Chris Gayle puts controversy behind him
London: Talismanic opener Chris Gayle says he has put to rest the last 14 months of animosity with the cricket board and is now focussed on helping to transform the fortunes of the West Indies cricket.
The 32-year-old Jamaican has been involved in verbal sparring with the West Indies Cricket Board since the World Cup last year, leading to his exclusion from selection to the Caribbean side.
With a solution to the impasse brokered last month with the help of two Caribbean Prime Ministers, Gayle said the controversial issues were past and scoring runs was now his main priority.
"Everything has been rectified. We`re all here as one and the main objective is trying to contribute to West Indies cricket," Gayle told reporters.
"I`ve scored a few centuries over the last couple of years and I actually want to contribute more, get more runs and a few more centuries for the West Indies."
"The most important thing is to try and get a few series wins because the pressure has been there. Even when I wasn`t playing, the pressure was still a part because I am still a part of it (West Indies cricket) whichever way you look at it," Gayle stressed.
"I`m back now and I want to contribute in any way I can."
Gayle has been the West Indies` most successful opener over the last decade in all forms of the game but found himself on the sidelines after lashing out at the WICB and head coach Ottis Gibson in a highly charged radio interview, following last year`s World Cup.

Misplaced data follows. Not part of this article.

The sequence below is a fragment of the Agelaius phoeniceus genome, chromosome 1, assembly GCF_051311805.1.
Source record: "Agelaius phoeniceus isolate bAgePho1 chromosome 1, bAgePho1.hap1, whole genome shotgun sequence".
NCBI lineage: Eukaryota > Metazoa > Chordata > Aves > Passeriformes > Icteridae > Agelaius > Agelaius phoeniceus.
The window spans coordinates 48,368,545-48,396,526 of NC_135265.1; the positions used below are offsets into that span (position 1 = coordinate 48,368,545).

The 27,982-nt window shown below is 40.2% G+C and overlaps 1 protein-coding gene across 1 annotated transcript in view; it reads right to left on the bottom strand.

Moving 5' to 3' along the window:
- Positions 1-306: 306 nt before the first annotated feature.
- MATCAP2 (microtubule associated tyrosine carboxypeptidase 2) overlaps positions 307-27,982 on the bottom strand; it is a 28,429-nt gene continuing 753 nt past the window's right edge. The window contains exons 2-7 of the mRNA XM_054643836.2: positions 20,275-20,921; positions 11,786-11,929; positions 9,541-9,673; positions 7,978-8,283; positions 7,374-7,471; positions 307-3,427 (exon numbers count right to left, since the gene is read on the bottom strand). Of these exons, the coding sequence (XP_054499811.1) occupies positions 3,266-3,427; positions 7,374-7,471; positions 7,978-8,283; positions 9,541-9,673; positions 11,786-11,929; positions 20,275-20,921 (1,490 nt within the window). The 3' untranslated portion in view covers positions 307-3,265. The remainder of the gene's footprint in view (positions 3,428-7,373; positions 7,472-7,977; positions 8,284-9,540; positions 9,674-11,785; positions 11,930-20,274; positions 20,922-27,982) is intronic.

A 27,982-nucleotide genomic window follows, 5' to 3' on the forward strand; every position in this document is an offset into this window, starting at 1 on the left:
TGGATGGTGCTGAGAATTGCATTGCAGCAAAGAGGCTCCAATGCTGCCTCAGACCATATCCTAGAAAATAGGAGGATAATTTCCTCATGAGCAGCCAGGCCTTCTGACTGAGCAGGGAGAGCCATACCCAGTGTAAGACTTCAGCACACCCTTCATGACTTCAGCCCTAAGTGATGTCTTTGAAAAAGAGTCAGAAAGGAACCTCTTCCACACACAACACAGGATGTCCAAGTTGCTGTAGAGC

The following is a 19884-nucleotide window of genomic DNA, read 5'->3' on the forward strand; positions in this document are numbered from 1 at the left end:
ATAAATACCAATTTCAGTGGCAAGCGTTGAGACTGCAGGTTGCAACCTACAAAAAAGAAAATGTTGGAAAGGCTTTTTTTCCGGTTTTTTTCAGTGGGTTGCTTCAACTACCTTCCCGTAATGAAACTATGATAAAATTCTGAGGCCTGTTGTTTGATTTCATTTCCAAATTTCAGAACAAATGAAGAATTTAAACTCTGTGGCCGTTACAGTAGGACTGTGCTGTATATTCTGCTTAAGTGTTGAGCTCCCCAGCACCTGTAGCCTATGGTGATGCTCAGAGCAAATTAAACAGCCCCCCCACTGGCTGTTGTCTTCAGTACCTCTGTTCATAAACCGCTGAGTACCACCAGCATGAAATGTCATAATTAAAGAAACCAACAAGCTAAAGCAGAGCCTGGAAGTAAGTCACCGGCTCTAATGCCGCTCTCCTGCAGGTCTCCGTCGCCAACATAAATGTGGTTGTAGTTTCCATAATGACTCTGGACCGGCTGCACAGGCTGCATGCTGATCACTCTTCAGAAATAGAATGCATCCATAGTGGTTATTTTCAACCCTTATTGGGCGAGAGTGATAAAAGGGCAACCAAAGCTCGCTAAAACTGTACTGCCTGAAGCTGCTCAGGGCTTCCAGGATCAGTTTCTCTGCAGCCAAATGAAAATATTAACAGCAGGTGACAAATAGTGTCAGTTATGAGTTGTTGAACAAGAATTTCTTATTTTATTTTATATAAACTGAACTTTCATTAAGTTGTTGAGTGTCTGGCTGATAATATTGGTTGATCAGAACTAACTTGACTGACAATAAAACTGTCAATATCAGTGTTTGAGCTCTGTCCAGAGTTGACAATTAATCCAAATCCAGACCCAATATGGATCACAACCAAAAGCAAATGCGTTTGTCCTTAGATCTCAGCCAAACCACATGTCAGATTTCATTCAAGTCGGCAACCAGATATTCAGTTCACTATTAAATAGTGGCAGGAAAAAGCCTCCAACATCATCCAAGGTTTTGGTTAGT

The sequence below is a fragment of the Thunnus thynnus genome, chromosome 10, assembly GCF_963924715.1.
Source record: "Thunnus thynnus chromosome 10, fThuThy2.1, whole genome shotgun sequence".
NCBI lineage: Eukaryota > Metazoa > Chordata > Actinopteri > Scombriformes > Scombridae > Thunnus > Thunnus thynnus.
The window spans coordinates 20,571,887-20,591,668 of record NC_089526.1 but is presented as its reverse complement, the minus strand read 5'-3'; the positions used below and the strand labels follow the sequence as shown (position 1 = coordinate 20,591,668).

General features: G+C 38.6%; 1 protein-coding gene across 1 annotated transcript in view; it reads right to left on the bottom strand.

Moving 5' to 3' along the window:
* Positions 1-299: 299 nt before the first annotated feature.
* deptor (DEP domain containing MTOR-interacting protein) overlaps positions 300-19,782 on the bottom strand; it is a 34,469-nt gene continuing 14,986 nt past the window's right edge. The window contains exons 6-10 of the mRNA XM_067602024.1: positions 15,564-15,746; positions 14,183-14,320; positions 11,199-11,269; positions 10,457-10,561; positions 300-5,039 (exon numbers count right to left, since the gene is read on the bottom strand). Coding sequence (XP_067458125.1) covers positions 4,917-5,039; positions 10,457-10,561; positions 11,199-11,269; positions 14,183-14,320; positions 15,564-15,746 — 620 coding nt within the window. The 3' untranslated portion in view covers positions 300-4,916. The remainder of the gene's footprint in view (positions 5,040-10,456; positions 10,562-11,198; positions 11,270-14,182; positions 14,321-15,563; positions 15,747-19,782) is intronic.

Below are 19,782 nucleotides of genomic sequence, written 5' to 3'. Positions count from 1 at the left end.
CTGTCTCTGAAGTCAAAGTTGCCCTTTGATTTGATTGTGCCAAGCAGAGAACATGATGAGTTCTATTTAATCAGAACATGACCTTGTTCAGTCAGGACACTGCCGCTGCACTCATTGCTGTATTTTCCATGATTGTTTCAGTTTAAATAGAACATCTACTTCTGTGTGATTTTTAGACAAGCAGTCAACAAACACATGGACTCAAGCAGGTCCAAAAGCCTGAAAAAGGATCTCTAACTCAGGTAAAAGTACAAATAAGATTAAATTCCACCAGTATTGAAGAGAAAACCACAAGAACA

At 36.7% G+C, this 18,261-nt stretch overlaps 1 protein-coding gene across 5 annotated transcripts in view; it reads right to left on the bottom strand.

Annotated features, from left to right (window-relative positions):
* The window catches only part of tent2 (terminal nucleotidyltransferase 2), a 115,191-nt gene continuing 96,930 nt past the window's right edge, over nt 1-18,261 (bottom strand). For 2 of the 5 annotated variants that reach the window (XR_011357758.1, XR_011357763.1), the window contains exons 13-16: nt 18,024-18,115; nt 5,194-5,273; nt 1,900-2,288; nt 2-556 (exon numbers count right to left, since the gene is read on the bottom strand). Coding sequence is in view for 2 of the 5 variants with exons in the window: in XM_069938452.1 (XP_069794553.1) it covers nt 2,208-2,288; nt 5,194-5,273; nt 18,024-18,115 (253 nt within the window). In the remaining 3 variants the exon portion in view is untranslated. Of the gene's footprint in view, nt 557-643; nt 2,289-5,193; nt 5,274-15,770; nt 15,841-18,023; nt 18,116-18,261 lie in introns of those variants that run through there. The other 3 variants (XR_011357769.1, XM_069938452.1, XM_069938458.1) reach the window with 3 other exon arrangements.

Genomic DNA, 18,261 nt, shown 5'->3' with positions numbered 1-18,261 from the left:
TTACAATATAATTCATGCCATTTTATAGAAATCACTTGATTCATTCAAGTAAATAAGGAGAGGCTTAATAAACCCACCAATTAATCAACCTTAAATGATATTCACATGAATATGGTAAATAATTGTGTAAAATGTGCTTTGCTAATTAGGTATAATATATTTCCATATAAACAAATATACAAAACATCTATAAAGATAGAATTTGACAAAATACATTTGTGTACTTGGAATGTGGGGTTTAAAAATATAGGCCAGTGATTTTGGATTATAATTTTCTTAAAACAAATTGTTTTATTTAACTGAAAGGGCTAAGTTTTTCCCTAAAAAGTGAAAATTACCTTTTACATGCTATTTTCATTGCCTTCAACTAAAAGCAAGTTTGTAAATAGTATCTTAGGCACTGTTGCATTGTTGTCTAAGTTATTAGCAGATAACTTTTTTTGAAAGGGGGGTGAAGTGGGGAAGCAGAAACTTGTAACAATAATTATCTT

Since then, he has plied his trade in the myriad of Twenty20 leagues across the globe, playing in Zimbabwe, Bangladesh, Australia and more recently in the Indian Premier League.
He said having been out of the side so long, the key was fitting back into the unit and settling down quickly.
"The important thing was just to fit in as quickly as possible. Once you actually get settled, everything will just come back as normal. You get back that feeling again in the environment that you`ve been out of for a year," the left-hander said.
"Once you get that feeling and get back in your comfort zone, things become a lot easier. Once you get across the rope, it should come along in your cricket as well."
Gayle played his first match in Windies colours this week, scoring 34 from 30 balls as the tourists crushed Middlesex by 228 runs in a one-day warm-up match at Lord`s.
A dominant batsman, Gayle admitted he suffered from nerves early in his innings on Wednesday.
"It`s good to be back in my number 45 and representing the West Indies once more. I had a good start. Started out a bit nervous but eventually I actually fitted in and things came along well," he said.
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